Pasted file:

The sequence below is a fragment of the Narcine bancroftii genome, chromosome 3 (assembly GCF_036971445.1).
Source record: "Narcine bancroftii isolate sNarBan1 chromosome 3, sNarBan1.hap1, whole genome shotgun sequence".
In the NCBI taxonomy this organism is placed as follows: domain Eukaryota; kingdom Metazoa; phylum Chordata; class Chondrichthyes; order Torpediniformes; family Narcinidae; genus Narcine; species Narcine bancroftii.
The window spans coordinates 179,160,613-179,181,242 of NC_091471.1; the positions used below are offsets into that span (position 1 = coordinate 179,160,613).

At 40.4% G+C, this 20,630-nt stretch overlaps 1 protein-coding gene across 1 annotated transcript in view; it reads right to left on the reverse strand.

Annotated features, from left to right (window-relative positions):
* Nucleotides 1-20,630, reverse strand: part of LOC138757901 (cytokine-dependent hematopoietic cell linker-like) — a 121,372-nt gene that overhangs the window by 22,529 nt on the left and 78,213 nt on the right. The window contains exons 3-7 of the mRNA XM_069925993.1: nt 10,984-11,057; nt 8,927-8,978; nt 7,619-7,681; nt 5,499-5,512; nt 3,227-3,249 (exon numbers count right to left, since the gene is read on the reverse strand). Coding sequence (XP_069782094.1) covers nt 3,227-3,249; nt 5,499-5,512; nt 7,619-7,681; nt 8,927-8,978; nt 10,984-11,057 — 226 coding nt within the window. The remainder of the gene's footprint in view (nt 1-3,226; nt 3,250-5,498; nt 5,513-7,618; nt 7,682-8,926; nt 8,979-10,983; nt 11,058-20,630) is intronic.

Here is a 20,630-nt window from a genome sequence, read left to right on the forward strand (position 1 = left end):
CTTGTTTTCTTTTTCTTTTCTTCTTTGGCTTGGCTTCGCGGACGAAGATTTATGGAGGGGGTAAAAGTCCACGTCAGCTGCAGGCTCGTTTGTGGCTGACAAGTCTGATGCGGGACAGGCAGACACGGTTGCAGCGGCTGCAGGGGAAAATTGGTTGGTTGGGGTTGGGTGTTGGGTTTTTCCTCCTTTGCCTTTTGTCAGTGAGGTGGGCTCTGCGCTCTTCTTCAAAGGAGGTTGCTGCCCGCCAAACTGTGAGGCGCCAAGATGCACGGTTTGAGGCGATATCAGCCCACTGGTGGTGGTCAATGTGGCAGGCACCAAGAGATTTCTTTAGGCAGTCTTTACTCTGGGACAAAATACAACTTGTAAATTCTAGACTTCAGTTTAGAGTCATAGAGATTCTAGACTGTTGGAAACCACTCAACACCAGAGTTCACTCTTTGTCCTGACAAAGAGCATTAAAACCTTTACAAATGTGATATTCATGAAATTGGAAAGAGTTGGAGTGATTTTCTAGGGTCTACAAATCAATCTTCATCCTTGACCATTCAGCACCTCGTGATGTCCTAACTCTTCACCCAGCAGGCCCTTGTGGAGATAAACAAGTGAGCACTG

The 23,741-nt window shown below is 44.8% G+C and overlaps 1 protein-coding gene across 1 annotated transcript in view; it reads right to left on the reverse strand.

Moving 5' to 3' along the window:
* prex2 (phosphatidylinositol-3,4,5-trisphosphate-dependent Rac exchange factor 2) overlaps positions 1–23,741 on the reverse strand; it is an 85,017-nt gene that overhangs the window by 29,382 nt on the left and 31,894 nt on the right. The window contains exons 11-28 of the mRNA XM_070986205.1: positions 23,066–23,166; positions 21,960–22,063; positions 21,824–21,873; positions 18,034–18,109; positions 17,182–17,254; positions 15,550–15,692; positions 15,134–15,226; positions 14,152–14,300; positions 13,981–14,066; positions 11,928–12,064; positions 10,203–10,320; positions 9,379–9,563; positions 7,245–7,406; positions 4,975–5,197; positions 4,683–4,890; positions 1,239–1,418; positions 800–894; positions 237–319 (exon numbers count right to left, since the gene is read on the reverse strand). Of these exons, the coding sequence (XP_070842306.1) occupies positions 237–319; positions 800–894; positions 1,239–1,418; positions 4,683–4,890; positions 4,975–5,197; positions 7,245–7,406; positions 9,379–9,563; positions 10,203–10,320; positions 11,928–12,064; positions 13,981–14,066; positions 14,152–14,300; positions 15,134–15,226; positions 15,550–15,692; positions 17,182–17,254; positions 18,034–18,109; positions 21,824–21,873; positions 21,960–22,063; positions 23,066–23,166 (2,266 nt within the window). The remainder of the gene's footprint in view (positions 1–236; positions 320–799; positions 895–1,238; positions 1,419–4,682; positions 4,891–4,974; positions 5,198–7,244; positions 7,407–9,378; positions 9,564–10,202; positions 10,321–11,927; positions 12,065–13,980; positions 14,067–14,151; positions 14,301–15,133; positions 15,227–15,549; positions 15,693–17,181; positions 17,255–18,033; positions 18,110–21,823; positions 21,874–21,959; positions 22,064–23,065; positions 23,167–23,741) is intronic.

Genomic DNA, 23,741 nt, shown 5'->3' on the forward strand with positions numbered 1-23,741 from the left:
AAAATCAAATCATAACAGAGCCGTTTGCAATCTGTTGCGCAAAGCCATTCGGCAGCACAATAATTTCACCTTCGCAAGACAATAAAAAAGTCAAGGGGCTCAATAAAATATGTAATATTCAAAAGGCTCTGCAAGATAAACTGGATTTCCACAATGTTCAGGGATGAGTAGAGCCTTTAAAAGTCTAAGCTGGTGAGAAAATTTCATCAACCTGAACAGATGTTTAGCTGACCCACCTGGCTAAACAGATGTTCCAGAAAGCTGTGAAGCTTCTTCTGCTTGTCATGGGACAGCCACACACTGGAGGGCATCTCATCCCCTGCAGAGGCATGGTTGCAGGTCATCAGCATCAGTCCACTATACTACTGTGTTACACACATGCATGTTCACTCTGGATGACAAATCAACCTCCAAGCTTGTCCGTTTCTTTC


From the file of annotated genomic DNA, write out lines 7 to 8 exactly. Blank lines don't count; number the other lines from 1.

* Nucleotides 1-20,630, reverse strand: part of LOC138757901 (cytokine-dependent hematopoietic cell linker-like) — a 121,372-nt gene that overhangs the window by 22,529 nt on the left and 78,213 nt on the right. The window contains exons 3-7 of the mRNA XM_069925993.1: nt 10,984-11,057; nt 8,927-8,978; nt 7,619-7,681; nt 5,499-5,512; nt 3,227-3,249 (exon numbers count right to left, since the gene is read on the reverse strand). Coding sequence (XP_069782094.1) covers nt 3,227-3,249; nt 5,499-5,512; nt 7,619-7,681; nt 8,927-8,978; nt 10,984-11,057 — 226 coding nt within the window. The remainder of the gene's footprint in view (nt 1-3,226; nt 3,250-5,498; nt 5,513-7,618; nt 7,682-8,926; nt 8,979-10,983; nt 11,058-20,630) is intronic.

Here is a 20,630-nt window from a genome sequence, read left to right on the forward strand (position 1 = left end):